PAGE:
It didn’t scat. It purred, circled me, and rubbed against me again, so persistently friendly that I halted to avoid stepping on it. And that’s when the attack came. A little red sports car zipped by and fired a hubcap at me. The disk spun across my path, barely missing both the cat and I, mowed a great arc across Martin’s lawn, spitting grass tips as it went, careened into Mrs. Wilson’s yard next door, and struck her garden gnome, nearly decapitating it. Plaster dust sprayed everywhere. A moment later. Mrs. Wilson exploded through the front door, screaming. She rushed to the gnome and ran her hands over the poor, injured thing. Then she screamed at the retreating car, “Get back here! You break it, you buy it! Don’t you dare run off!”

But it squealed around a corner and was gone. The cat, of course, vanished before I could finger the real culprit.

“Did you see that?” Mrs. Wilson wailed at me.

“Almost got hit by it,” I told her.

The way she stroked the statuette, she probably wished I’d thrown myself in front of the hubcap. I didn’t bother explaining that soldiers aren’t called to sacrifice themselves for plaster gnomes.

I had to finish my exercise without dying, if possible. I moved on, twice as alert now, mistrusting every leaf rusting in the breeze. I took extra care rounding the next corner. No cats, no cars, no vans, nothing. All quiet on the western front.

Until an explosion of spitting and hissing broke the silence. Black cats five and six racketed by, embroiled in a feline turf war. They chased through Mrs. Sasaki’s columbine and ferns like enemy pilots engaged in a—pardon the cross-species metaphor—dog fight until, tangled in a hissing ball of black fur, they rolled over my feet. Mortified, I stood as still as a military statue but looking rather less heroic until they charged back through the ferns and vanished. Just as I breathed a sigh of relief, a mud dauber, one of those incredibly stupid wasps that sting if they fly into you, zipped by my nose. Clearly it was in league with the cats.

I had to escape this onslaught. I had to get home, lock the door, and pull down the blinds. I picked up my pace and wished I had brought my gun with me. Somebody needed to teach these monsters a lesson! Expecting more cats to pounce at any second, I narrowly missed the big green beach ball that sailed in front of me and into the street with little Ruthie Sorenson racing after, oblivious to everything else. As it sailed by, a huge black cat materialized from nowhere, shot passed her, and slammed into my ankles. I went down hard, right in front of Ruthie, who spilled over me, wailing and stretching her tiny arms in vain as a passing F150 ran over her ball.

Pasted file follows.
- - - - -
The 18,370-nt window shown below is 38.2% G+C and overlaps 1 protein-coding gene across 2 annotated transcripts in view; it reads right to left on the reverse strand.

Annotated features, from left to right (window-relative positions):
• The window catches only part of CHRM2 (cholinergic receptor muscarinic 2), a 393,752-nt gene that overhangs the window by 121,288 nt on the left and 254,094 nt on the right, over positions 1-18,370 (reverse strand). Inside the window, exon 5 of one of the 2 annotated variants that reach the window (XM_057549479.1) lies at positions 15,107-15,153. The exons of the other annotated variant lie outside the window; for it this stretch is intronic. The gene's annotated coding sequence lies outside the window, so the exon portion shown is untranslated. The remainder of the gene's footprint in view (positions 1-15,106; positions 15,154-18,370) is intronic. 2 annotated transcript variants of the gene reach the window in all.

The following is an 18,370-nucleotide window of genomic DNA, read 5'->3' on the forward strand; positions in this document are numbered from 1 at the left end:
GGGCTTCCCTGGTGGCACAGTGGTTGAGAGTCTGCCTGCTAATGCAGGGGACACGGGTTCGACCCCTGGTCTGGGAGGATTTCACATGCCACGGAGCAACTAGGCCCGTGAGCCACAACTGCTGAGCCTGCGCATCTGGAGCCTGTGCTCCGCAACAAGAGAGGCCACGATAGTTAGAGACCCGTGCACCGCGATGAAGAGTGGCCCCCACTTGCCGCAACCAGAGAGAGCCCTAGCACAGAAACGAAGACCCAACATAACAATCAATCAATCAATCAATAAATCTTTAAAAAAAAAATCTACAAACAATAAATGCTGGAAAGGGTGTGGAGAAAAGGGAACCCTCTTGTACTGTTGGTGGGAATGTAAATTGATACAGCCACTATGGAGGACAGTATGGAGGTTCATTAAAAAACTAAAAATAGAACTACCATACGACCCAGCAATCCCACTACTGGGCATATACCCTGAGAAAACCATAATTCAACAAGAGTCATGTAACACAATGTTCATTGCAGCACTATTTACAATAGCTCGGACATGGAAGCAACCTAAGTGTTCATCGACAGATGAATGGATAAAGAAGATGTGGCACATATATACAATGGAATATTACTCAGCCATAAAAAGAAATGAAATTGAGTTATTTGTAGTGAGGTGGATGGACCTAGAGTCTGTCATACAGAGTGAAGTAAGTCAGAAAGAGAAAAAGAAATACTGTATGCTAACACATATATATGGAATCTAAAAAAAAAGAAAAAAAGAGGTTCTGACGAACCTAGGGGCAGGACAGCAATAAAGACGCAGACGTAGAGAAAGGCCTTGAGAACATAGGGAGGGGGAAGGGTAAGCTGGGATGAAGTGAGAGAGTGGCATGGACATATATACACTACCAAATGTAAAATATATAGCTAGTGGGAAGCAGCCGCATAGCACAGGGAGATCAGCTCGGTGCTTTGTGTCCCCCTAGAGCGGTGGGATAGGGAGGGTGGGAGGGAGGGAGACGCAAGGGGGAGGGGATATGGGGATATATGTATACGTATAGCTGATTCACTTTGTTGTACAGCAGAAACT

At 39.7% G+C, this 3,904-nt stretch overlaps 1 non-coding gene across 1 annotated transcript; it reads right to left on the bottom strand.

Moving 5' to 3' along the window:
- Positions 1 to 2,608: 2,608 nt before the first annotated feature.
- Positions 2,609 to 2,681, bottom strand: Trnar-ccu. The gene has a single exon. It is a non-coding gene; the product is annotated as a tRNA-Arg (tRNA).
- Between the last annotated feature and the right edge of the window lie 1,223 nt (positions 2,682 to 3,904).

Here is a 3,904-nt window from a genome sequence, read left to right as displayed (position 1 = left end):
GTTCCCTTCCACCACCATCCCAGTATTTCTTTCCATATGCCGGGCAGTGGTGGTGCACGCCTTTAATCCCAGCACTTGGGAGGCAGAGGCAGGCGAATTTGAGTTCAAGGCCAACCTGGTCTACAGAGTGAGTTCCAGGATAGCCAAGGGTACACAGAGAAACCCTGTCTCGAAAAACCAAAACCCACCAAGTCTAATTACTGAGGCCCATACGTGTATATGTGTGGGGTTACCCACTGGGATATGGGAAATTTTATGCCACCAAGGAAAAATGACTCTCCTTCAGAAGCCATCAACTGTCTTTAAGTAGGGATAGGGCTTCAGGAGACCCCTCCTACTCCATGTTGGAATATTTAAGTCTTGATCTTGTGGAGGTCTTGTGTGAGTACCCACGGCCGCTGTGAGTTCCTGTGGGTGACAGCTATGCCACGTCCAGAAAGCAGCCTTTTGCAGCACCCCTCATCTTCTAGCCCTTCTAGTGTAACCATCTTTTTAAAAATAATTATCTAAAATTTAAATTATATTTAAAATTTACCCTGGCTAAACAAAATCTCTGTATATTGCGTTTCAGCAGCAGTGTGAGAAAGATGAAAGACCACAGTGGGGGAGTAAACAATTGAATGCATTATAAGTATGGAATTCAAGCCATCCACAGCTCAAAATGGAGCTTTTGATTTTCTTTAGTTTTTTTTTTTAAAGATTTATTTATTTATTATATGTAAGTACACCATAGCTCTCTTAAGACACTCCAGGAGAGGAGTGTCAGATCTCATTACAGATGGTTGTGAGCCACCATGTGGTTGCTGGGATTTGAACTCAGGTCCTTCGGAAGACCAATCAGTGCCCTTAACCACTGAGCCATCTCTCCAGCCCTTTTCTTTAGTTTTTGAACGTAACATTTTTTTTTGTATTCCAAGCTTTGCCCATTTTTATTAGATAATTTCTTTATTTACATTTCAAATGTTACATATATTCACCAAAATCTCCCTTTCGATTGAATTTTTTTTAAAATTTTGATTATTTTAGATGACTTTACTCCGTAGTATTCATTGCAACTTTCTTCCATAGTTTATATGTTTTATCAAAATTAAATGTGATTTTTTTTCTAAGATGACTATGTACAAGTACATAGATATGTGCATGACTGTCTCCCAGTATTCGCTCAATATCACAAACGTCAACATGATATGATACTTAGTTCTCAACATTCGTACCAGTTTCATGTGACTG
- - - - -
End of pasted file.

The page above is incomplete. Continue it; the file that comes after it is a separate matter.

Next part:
Somehow, the ball escaped unharmed. I helped Ruthie up. “Stay here,” I told her. “I’ll get it for you.” I kept watch for more cats or vehicles until I was safely out of the road and the ball restored to the child. “Why don’t you play in your back yard?” I suggested. “That way the ball can’t get run over.”

She nodded solemnly and, sniffing and hugging her ball, trotted off. As I watched her go, a strange notion took root. No longer obsessed with cat attacks, I became lost in thought and, without realizing it, reached the end of the block and stepped into the street.

A sleek black cat flashed by my feet, forcing me to stop just as I heard the squealing brakes. A white Chevy rolled by while its driver, a young woman dressed all in black, cussed me out. In a daze, I wondered if she was a goth or just dressed for a Halloween party.

I stumbled on. The world, I mused, was far stranger than I could have imagined.

I was two doors from home when the ninth black cat crossed my path at an easy pace and yowled like a ghoul. The sound froze my blood. I stared after it as it passed by, until something struck the sidewalk with a strange clatter. Now what?

I picked up the object. Ice. A hailstone the size of a golf ball. I looked up. The sky remained that crystalline October blue. Where had this come from? And how had the cat known?

Didn’t matter. My strange notion was right. The cats weren’t attacking me. Maybe something else was after me, but not them. They were protecting me!

I reached my driveway to find one last black cat sitting there, having a bath. It looked up at my approach and yawned. I bent down and scratched it behind the ears. “So what are you here for?” I asked it.

It blinked at me.

I supposed I would find out soon enough. I started for the front door.

The cat mewed gently.

I looked at the animal.

I looked at my front door.

A whiff of rotten eggs seeped from a window.

I turned and went the other way, paid Mrs. Kowalczyk a visit, exchanged a few pleasantries, and asked to use her phone. Then I called the gas company and told them to get out here before my house blew up.

Good kitty.

November 02, 2019 02:48

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2 comments

Sue M
16:40 Nov 06, 2019

Dale, Congratulations! This is a winning story!! I loved the walk you took us on from beginning to end. You are clearly a very talented writer. Sue

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Dale Lehman
18:09 Nov 06, 2019

Thank you, Sue! I'm glad you enjoyed it!